A radically different sidescroller with very clear differentiation was Carrion, a game where the avatar resembles the blob monster from The Thing. I’m not sure what the gameplay is besides sliding and swinging around an industrial environment and eating (?) the little NPCs that run from you.
If you’re itching to play Star Citizen but don’t like social interaction or having to hire an entire clan to operate your large spaceship or pass flight training to join an org, and also want a game that’s finished, I unfortunately can’t recommend Everspace II yet, because it isn’t finished either. But what I did play compared favorably to Star Citizen, and I venture to say that it’ll be done far sooner. The vision of space was colorful and dense with things to explore and tractor beam into your ship.
I also got a chance to demo Brigador Killers. In addition to the stompy robots seen in Brigador, you get to play as an infantry suit or a giant floating wrecking ball. The controls are also slightly different – rather than absolute direction, your WASD controls are now relative to the mouse. It took some getting used to, especially with the wrecking ball.
Check out the screen attached to this expensive of a gaming PC. I’m not sure words will do it justice, but if you’ve been here, you know.
I also demo’d a Cookie Clicker clone which I won’t name to protect the guilty. It pitched itself as being about the development of life from molecules to technological singularity. However, in reality it is a cookie clicker clone, the meta of a game (buy stuff on a tech tree to augment your abilities) without the actual gameplay (you score by just tapping the screen. Anywhere on the screen. I wondered again what the filter was between successful games and trivial games. Was presence at PAX a marker of success or a desperate gambit? I told myself I was done with the game, but then I reached down to the tablet and tapped it a few more times.
BattleMETAL, the big-stompy-robot game was recently (finally) released! It’s been in development for quite a while now, and most of my involvement (beyond repeated testing and sharing opinions about gameplay) has been doing the soundtrack, so here are some fun behind the scenes facts. I wrote these tracks between 2016 and 2019 starting with Predator and ending with The Matock. Unless otherwise noted, I did the tracks in Reason.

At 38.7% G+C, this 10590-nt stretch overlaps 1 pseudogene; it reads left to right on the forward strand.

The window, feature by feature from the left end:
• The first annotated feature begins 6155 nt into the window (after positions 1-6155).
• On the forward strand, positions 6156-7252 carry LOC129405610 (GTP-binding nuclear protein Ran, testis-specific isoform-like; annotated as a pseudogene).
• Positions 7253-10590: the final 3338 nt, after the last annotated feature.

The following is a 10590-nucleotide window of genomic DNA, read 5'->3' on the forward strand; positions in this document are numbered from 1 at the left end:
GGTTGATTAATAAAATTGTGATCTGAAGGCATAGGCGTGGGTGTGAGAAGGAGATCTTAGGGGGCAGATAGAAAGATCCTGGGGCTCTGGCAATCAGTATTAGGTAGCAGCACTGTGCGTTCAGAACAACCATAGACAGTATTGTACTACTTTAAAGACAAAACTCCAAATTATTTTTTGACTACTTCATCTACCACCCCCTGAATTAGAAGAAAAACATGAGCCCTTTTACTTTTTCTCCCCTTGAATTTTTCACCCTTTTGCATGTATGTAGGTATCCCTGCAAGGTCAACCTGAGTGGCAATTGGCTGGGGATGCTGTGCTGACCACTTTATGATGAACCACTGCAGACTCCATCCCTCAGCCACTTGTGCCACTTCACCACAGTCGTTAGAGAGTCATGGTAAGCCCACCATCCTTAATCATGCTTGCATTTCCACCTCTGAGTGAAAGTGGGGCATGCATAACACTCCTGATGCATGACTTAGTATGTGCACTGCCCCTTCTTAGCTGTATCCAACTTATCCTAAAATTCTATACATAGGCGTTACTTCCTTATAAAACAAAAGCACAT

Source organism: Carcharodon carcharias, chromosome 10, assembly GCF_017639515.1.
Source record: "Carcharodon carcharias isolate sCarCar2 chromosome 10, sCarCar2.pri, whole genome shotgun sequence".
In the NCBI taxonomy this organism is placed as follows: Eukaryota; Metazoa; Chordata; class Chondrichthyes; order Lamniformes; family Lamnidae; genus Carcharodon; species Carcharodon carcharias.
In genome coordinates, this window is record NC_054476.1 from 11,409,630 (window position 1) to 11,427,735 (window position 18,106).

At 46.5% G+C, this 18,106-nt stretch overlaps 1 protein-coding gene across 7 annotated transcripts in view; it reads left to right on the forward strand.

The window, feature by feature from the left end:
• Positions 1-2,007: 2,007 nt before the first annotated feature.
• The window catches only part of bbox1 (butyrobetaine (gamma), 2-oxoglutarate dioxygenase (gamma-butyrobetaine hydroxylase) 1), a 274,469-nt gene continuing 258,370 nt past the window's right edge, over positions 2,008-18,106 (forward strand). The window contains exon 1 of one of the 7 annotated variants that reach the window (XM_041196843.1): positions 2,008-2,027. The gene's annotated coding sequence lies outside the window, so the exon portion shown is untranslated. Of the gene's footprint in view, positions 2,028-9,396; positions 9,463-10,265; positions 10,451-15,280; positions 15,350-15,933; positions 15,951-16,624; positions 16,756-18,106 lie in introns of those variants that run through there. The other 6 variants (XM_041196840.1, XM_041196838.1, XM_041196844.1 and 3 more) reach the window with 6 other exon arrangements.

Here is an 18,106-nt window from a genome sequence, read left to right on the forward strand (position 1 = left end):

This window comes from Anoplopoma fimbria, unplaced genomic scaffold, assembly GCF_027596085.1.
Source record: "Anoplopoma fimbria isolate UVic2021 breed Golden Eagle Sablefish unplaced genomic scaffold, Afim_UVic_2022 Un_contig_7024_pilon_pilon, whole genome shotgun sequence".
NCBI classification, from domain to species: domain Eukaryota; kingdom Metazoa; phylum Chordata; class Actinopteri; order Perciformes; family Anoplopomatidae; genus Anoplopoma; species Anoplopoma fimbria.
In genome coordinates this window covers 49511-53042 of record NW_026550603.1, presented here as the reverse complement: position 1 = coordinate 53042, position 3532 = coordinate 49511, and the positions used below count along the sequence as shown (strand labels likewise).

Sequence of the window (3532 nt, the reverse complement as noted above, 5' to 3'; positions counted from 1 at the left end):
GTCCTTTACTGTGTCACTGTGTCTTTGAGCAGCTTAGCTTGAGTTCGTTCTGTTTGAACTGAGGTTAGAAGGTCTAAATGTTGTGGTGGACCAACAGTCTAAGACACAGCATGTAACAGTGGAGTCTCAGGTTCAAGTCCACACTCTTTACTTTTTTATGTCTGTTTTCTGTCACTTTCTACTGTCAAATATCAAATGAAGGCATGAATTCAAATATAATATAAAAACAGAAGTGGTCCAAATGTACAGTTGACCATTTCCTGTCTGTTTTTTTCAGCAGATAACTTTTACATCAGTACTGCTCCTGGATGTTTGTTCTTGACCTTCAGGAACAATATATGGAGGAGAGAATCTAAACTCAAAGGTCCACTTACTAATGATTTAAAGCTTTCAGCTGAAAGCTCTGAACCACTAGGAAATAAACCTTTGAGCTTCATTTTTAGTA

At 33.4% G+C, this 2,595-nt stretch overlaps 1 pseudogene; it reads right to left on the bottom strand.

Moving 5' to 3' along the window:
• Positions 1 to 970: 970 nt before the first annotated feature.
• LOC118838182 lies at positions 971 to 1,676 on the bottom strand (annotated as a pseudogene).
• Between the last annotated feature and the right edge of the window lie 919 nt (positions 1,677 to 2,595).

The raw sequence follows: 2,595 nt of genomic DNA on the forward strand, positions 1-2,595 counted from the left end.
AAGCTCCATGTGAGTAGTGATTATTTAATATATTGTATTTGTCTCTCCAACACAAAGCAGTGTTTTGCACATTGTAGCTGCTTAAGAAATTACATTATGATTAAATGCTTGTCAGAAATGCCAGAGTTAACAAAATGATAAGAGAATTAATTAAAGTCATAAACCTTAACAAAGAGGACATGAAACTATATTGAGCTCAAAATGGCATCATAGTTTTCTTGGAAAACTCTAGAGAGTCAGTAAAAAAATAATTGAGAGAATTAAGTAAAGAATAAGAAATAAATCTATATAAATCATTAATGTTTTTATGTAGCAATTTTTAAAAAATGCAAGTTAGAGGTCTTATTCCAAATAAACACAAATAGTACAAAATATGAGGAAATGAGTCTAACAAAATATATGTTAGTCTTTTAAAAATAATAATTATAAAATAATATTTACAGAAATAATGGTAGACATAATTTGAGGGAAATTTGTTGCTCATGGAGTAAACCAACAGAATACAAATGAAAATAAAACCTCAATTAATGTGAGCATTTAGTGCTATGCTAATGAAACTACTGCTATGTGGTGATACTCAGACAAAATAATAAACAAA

This is probably the best track on here, owing to something resembling a coherent melody. Sort of reminds me of something The Knife would write (not that it’s as good as theirs!) That line is one of the few places where I actually used a bitcrusher… under all of that, it’s a u-he Tyrell. I never did get that synth to work properly in linux, and you have to download it from a German magazine to get it, but it’s nice. The rest (and by that I mean the phaser’d Monopoly, the default synth for this project) are heavily influenced by Frank Klepacki’s classic Bigfoot.
This track was written in a fairly meandering way, I had a pretty good idea the opening (the initial delay’d up drumbeat and bass) and ended up just sort of adding pads and sequences to the end of it until it was long enough. The lack of music theory really shows on this one. Like most of the tracks here, it uses Cheetah MD16 samples and (believe it or not) the 3rd demo preset for Reason’s builtin convolution reverb.
This is my first attempt at a synthwave track (if you don’t count Conniver, which I don’t, because that was more of an industrial thing.) There are a lot of preset arps going on here, and it’s the only track that isn’t using the signature drum palette. A version got re-purposed from its original form to serve as the trailer track when BattleMETAL was in its early stages (complete with samples of the EarthSiege trailer boasting of “Exquisite Texture Mapping.”)